High housing costs keeping divorced Chinese couples under the same roof

Updated 2017-04-11 10:00:49 Global Times

Pang Ting, a white-collar worker in her early 40s, ended her eight-year marriage several months ago. But although she and her ex-husband have parted ways, when it comes to their marriage, they still live in the same space.

According to Pang, they did the math, and living together as roommates just made good financial sense.

She and her ex-husband paid around 700,000 yuan (1,354) for their apartment in 2005, but the price has soared to nearly 4 million yuan.

“Neither of us can afford to buy out the other. Whoever keeps the apartment has to give the other as much as 2 million yuan, and neither of us can afford it,” she said.

Pang said selling the house was not a good idea either because, given the current housing market, it is highly unlikely that either party could find an apartment as big and convenient as the one they currently have with the 2 million yuan buyout.

Since they could not come up with a better solution and they were still friends, Pang and her ex-husband decided to continue living under the same roof.

The high housing price in Beijing is forcing many couples to live together after divorce, said Yin Xianglong, a matrimonial lawyer in Beijing. According to him, when couples divorce and do not want to involve the courts, they can either sell their home and share the money or one party buys the other half of the apartment from the other at a price that they both agree on.

Yin said ex-couples remaining in the same living space after divorce is an increasing phenomenon nowadays but said the arrangement usually does not last very long.

“It ends when one side starts dating again and wants to have a new family,” he said.

As the housing price in Beijing keeps growing, many ex-couples are resorting to cohabiting either for the sake of their children or financial reasons.

A recent article on hg.org, an online law and government information site, said although traditional wisdom suggests that the marital home goes when the marriage goes, the current economy is forcing more people to live together after divorce. It said many ex-couples find it difficult not only to sell the family home without taking a big loss but also to afford to live on their own without a second income.

Financial reasons

Pang confided that she had been thinking of getting a divorce for a long time but that the apartment was holding her back.

She knew that her ex-husband wanted out of the marriage as well, but like her, he was concerned about their apartment and what would become of it should they divorce.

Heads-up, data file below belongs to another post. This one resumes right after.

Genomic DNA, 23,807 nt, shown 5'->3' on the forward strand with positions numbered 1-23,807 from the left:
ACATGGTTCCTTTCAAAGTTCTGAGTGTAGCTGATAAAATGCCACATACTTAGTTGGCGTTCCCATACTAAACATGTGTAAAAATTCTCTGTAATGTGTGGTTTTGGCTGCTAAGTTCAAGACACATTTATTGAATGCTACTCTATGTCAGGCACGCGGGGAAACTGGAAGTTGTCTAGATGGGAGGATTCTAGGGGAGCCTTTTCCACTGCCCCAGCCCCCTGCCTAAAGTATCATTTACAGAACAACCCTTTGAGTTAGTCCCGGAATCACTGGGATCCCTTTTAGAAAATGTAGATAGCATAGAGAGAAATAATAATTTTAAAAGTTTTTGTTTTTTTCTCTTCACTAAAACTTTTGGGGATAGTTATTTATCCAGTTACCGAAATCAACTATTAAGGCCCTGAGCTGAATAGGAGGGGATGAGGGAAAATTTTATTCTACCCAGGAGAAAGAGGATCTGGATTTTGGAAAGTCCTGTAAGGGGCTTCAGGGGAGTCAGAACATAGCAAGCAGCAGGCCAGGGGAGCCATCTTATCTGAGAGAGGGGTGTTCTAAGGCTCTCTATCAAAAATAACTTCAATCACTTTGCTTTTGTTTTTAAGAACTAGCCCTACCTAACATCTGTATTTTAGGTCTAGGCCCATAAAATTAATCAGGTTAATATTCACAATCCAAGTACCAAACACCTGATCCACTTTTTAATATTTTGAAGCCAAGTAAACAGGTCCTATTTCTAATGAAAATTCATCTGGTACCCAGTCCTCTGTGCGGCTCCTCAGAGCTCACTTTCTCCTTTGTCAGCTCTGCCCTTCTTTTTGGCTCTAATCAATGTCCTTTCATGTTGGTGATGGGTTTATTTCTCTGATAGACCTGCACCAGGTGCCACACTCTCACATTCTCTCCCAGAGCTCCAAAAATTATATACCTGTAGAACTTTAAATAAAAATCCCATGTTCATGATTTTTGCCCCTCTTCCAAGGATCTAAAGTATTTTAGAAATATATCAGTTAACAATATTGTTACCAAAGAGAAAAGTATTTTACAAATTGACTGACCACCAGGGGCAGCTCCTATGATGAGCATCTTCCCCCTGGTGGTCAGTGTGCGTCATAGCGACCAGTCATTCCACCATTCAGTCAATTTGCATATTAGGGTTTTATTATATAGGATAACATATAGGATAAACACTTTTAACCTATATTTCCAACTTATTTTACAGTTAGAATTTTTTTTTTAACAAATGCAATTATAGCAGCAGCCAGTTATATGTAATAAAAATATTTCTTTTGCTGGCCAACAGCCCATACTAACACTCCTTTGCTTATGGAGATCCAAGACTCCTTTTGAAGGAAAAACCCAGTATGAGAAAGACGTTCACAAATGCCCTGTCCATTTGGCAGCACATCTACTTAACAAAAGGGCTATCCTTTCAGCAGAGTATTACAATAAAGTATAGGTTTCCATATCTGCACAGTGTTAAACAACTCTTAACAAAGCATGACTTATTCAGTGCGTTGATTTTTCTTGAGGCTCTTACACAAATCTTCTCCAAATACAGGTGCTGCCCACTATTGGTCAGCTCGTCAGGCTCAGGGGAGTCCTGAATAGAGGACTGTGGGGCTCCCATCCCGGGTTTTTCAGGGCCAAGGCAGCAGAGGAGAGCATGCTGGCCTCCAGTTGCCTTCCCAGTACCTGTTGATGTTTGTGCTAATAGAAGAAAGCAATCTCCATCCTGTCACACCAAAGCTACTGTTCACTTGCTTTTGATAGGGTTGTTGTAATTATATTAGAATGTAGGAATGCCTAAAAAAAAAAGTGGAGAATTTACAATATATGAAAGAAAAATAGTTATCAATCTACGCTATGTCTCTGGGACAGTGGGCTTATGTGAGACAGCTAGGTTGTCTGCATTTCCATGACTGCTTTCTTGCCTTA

She confided in a close friend about a year ago, and that was when she learned of a mutually beneficial fix: living together after divorce.

Surprised at first, Pang wondered about the practicality of such an arrangement. However, not wanting to be trapped in a loveless marriage because of an apartment, she decided it was worth a try.

“It is a good thing that we have three bedrooms,” she said. “We can simply be roomies. Maybe it will work out.”

After she had talked to her ex-husband about it, he welcomed the idea. So, they got the divorce certificates and started to live in different bedrooms.

Jack Su, 37, also understands how financial necessities can lead to such an arrangement.

He bought an apartment in Beijing with his then wife around five years ago. When they decided to divorce last summer, they realized that there was no way that they could handle the 10,000 yuan-a-month loan payment alone. Neither of their monthly salaries exceeds 10,000 yuan.

“Sharing the apartment, at least until we pay off the loan, seems to be the only way for us to go,” he said.

Su and his ex-wife own a one-bedroom apartment. After their split, he moved into the living room and gave her the bedroom. They plan to sell the apartment once they pay off the loan.

Finances also played a big role for 28-year-old secretary Xia Sheng (pseudonym) and her ex-husband. The couple divorced several months ago.

Xia and her ex-husband signed a five-year lease for a one-bedroom apartment when they got married over a year ago. She said it would be hard for either of them to find a roomie to share with because there is only one bedroom, and if they break the lease agreement, they would need to pay a penalty of tens of thousands of yuan.

“[So,] we figured that it might not be all that bad to live together until the lease term ends,” she said.

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